Astrochemists Detect Chiral Molecules in Interstellar Space for the First Time

From Scientific American:

Although it is possible such an excess originated with meteors that brought mostly one type of molecule or another to Earth early in its history, another hypothesis suggests the origins of chirality are much older. As reported in Science, McGuire and his colleagues have discovered a chiral molecule in interstellar space. The compound, propylene oxide, exists in Sagittarius B2, a cloud of gas and dust near the center of the Milky Way.

The observation shows that chiral molecules were present “way before solar systems,” says P. Brandon Carroll of the California Institute of Technology and a co-author of the paper. If these types of molecules were mostly right-handed, they could have seeded the formation of other right-handed molecules, ultimately including DNA, long before our sun first shone. If so, that right-handed excess could have been baked into Earth’s chemistry as it was forming rather than being added by meteors after the fact.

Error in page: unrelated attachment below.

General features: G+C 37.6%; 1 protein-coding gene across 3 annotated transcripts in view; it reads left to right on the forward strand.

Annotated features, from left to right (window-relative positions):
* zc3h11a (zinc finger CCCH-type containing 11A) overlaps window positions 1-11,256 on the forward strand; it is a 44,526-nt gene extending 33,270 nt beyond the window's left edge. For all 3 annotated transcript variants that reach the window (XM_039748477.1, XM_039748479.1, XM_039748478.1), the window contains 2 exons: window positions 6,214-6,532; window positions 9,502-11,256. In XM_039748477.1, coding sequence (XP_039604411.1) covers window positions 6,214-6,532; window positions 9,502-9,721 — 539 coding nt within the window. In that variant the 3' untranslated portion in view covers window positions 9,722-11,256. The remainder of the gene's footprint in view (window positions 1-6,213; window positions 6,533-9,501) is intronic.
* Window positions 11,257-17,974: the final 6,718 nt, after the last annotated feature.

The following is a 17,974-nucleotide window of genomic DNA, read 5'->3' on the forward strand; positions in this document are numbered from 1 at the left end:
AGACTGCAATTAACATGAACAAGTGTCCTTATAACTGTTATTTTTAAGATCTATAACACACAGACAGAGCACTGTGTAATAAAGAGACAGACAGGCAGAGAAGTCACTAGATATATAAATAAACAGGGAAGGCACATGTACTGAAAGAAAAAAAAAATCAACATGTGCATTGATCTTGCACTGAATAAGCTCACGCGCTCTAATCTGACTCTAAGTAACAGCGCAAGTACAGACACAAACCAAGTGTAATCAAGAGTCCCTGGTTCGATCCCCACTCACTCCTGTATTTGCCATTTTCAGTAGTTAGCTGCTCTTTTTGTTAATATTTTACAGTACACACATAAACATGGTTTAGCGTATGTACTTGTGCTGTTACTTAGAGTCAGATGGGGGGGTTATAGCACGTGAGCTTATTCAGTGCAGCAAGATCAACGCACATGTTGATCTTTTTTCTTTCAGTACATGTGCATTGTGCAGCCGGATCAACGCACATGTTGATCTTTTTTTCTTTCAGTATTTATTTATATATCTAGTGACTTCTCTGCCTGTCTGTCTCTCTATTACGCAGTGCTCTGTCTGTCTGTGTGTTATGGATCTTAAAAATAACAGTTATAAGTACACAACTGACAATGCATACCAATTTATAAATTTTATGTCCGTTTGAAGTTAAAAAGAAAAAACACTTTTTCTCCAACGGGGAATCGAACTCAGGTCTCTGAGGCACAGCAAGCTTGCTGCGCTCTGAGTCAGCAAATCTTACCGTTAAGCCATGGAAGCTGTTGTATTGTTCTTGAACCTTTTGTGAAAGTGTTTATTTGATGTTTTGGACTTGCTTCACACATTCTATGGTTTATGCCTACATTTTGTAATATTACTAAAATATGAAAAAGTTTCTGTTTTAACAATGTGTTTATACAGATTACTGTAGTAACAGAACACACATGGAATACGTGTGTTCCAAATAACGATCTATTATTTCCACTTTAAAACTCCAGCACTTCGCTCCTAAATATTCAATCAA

NASA astrochemist Stefanie Milam says the implications are “huge” for astrobiology because they suggest that at least some of the complex chemistry associated with life is present elsewhere in the universe. Others are skeptical. Arizona State University biochemist Sandra Pizzarello, who has studied chiral molecules in meteorites, says connecting the observations to DNA chirality could be difficult. “We are still left wondering what happens” on the long path between molecular clouds and the origins of life, she says.

McGuire is now testing whether a majority of the propylene oxide molecules are right- or left-handed.

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